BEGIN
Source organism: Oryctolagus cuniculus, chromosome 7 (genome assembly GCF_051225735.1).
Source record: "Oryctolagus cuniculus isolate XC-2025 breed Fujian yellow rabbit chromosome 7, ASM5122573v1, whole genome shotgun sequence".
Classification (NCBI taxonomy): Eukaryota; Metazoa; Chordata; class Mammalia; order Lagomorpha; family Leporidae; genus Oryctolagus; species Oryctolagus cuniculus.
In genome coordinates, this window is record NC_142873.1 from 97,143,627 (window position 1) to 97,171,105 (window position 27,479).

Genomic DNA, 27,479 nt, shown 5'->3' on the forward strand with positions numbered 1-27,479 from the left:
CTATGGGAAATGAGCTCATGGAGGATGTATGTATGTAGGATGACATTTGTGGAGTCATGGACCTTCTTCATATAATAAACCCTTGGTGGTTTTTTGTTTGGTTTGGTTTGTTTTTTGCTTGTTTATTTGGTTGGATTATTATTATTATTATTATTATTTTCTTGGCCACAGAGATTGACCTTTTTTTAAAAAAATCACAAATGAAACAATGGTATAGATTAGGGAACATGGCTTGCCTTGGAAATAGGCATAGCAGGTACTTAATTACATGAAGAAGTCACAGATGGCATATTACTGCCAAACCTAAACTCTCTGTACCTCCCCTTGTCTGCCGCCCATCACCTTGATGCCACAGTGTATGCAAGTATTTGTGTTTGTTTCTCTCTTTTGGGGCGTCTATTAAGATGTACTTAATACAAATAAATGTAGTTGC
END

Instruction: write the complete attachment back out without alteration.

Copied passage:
Source organism: Oryctolagus cuniculus, chromosome 7 (genome assembly GCF_051225735.1).
Source record: "Oryctolagus cuniculus isolate XC-2025 breed Fujian yellow rabbit chromosome 7, ASM5122573v1, whole genome shotgun sequence".
Classification (NCBI taxonomy): Eukaryota; Metazoa; Chordata; class Mammalia; order Lagomorpha; family Leporidae; genus Oryctolagus; species Oryctolagus cuniculus.
In genome coordinates, this window is record NC_142873.1 from 97,143,627 (window position 1) to 97,171,105 (window position 27,479).

Genomic DNA, 27,479 nt, shown 5'->3' on the forward strand with positions numbered 1-27,479 from the left:
CTATGGGAAATGAGCTCATGGAGGATGTATGTATGTAGGATGACATTTGTGGAGTCATGGACCTTCTTCATATAATAAACCCTTGGTGGTTTTTTGTTTGGTTTGGTTTGTTTTTTGCTTGTTTATTTGGTTGGATTATTATTATTATTATTATTATTTTCTTGGCCACAGAGATTGACCTTTTTTTAAAAAAATCACAAATGAAACAATGGTATAGATTAGGGAACATGGCTTGCCTTGGAAATAGGCATAGCAGGTACTTAATTACATGAAGAAGTCACAGATGGCATATTACTGCCAAACCTAAACTCTCTGTACCTCCCCTTGTCTGCCGCCCATCACCTTGATGCCACAGTGTATGCAAGTATTTGTGTTTGTTTCTCTCTTTTGGGGCGTCTATTAAGATGTACTTAATACAAATAAATGTAGTTGC